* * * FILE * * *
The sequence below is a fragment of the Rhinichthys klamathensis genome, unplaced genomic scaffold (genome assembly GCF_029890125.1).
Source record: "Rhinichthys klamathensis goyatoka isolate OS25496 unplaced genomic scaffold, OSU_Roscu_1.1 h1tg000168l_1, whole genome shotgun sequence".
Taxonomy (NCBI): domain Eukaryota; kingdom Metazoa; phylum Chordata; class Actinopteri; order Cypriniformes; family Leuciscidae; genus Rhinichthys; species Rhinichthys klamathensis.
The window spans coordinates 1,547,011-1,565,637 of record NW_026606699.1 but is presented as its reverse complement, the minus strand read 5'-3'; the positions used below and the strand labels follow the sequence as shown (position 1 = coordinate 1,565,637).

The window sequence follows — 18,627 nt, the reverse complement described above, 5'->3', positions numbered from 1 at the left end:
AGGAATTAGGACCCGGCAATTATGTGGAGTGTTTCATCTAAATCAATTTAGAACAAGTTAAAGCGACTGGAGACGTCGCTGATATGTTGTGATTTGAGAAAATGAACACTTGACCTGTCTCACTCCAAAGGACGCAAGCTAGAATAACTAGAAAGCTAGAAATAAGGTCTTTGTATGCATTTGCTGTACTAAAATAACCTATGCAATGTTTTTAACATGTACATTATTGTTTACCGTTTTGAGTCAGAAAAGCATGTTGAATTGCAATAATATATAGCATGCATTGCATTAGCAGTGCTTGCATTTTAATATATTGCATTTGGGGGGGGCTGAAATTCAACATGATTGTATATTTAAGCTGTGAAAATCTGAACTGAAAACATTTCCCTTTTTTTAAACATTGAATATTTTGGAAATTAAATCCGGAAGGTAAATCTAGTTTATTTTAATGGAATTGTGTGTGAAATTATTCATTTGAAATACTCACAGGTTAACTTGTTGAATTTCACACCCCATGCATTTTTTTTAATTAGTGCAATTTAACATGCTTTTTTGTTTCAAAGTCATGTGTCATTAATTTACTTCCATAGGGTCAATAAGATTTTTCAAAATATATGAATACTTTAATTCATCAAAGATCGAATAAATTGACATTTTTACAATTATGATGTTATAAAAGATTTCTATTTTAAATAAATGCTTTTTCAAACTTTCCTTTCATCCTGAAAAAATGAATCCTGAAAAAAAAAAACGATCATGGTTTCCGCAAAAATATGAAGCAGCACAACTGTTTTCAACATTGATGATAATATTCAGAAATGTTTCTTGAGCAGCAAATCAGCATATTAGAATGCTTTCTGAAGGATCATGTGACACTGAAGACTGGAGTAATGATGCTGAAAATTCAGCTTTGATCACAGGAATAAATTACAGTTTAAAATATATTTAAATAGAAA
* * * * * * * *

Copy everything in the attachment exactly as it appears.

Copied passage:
The sequence below is a fragment of the Rhinichthys klamathensis genome, unplaced genomic scaffold (genome assembly GCF_029890125.1).
Source record: "Rhinichthys klamathensis goyatoka isolate OS25496 unplaced genomic scaffold, OSU_Roscu_1.1 h1tg000168l_1, whole genome shotgun sequence".
Taxonomy (NCBI): domain Eukaryota; kingdom Metazoa; phylum Chordata; class Actinopteri; order Cypriniformes; family Leuciscidae; genus Rhinichthys; species Rhinichthys klamathensis.
The window spans coordinates 1,547,011-1,565,637 of record NW_026606699.1 but is presented as its reverse complement, the minus strand read 5'-3'; the positions used below and the strand labels follow the sequence as shown (position 1 = coordinate 1,565,637).

The window sequence follows — 18,627 nt, the reverse complement described above, 5'->3', positions numbered from 1 at the left end:
AGGAATTAGGACCCGGCAATTATGTGGAGTGTTTCATCTAAATCAATTTAGAACAAGTTAAAGCGACTGGAGACGTCGCTGATATGTTGTGATTTGAGAAAATGAACACTTGACCTGTCTCACTCCAAAGGACGCAAGCTAGAATAACTAGAAAGCTAGAAATAAGGTCTTTGTATGCATTTGCTGTACTAAAATAACCTATGCAATGTTTTTAACATGTACATTATTGTTTACCGTTTTGAGTCAGAAAAGCATGTTGAATTGCAATAATATATAGCATGCATTGCATTAGCAGTGCTTGCATTTTAATATATTGCATTTGGGGGGGGCTGAAATTCAACATGATTGTATATTTAAGCTGTGAAAATCTGAACTGAAAACATTTCCCTTTTTTTAAACATTGAATATTTTGGAAATTAAATCCGGAAGGTAAATCTAGTTTATTTTAATGGAATTGTGTGTGAAATTATTCATTTGAAATACTCACAGGTTAACTTGTTGAATTTCACACCCCATGCATTTTTTTTAATTAGTGCAATTTAACATGCTTTTTTGTTTCAAAGTCATGTGTCATTAATTTACTTCCATAGGGTCAATAAGATTTTTCAAAATATATGAATACTTTAATTCATCAAAGATCGAATAAATTGACATTTTTACAATTATGATGTTATAAAAGATTTCTATTTTAAATAAATGCTTTTTCAAACTTTCCTTTCATCCTGAAAAAATGAATCCTGAAAAAAAAAAACGATCATGGTTTCCGCAAAAATATGAAGCAGCACAACTGTTTTCAACATTGATGATAATATTCAGAAATGTTTCTTGAGCAGCAAATCAGCATATTAGAATGCTTTCTGAAGGATCATGTGACACTGAAGACTGGAGTAATGATGCTGAAAATTCAGCTTTGATCACAGGAATAAATTACAGTTTAAAATATATTTAAATAGAAA